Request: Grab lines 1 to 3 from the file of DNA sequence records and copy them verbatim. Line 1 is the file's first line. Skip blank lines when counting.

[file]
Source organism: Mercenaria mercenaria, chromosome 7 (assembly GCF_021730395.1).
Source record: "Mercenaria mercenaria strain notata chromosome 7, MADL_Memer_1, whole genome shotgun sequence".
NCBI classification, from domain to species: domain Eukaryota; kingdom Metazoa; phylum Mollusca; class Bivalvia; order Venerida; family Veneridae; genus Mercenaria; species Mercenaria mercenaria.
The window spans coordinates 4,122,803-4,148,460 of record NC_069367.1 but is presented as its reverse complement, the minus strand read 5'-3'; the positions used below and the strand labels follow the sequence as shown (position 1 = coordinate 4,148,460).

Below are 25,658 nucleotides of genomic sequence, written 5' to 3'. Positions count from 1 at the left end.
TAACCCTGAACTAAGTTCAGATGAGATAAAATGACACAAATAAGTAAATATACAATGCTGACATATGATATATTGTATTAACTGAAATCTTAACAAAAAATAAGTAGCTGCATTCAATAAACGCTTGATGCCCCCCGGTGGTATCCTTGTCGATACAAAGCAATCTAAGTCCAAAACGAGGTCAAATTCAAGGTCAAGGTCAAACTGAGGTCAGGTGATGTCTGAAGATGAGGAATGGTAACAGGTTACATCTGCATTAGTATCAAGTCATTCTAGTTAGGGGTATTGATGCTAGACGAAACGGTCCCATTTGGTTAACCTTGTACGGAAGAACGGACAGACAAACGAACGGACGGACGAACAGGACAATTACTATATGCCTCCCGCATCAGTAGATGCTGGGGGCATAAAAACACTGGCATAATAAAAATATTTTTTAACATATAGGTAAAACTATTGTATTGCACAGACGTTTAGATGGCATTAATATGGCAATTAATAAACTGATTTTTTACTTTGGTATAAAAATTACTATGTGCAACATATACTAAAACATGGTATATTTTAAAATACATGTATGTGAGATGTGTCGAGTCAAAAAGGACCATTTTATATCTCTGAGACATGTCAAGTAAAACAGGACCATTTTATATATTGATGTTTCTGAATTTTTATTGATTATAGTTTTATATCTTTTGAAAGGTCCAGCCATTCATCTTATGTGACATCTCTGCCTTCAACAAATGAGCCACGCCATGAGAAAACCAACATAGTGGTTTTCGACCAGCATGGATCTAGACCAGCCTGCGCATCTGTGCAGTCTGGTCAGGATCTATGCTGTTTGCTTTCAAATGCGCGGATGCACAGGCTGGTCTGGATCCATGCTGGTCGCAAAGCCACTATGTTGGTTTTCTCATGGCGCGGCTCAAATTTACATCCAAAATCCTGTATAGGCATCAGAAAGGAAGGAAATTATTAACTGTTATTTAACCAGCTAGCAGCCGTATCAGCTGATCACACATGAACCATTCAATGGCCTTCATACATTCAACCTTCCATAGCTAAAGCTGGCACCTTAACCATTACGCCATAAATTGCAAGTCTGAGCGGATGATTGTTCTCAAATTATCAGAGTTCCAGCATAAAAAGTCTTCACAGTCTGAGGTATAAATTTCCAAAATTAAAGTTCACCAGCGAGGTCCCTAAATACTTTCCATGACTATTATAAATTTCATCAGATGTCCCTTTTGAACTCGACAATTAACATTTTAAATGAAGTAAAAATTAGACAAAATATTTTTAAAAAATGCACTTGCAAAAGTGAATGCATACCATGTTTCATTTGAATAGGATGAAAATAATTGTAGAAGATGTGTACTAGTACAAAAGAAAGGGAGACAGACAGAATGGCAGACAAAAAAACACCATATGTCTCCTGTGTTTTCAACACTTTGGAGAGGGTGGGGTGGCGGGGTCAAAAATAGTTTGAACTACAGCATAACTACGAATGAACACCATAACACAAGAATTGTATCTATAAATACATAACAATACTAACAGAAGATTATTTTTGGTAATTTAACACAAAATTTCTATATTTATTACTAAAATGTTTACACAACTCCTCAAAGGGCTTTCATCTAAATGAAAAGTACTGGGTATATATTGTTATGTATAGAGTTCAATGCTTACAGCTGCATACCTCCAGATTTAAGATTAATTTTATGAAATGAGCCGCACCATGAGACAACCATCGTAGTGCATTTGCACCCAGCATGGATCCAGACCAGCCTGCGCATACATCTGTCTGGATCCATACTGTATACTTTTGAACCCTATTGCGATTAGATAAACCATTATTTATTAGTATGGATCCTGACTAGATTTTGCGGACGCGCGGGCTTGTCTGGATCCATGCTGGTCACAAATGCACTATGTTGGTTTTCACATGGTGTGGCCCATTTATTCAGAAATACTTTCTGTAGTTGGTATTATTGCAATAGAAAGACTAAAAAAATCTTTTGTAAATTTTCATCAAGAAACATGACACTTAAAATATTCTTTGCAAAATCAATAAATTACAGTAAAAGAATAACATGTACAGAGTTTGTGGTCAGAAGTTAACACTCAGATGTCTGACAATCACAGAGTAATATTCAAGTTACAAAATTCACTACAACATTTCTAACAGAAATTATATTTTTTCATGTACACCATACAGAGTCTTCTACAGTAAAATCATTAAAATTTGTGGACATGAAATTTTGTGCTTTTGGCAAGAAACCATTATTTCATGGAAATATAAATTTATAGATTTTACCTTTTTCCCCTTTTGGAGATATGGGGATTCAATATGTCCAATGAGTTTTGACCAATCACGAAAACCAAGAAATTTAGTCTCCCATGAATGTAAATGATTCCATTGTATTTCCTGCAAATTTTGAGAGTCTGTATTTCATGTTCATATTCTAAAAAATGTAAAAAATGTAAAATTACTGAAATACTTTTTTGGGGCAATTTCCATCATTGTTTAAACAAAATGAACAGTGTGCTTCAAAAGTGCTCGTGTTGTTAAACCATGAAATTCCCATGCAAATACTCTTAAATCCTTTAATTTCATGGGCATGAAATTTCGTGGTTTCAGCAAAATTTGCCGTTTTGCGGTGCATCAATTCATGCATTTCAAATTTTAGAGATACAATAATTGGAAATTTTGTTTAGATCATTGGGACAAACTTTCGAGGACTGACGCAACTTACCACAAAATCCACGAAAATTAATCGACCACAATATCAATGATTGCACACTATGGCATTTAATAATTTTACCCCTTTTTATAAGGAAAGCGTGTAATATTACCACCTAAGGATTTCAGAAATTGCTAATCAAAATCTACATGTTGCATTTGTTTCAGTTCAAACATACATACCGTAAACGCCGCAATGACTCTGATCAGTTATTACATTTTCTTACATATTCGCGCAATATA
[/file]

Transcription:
Source organism: Mercenaria mercenaria, chromosome 7 (assembly GCF_021730395.1).
Source record: "Mercenaria mercenaria strain notata chromosome 7, MADL_Memer_1, whole genome shotgun sequence".
NCBI classification, from domain to species: domain Eukaryota; kingdom Metazoa; phylum Mollusca; class Bivalvia; order Venerida; family Veneridae; genus Mercenaria; species Mercenaria mercenaria.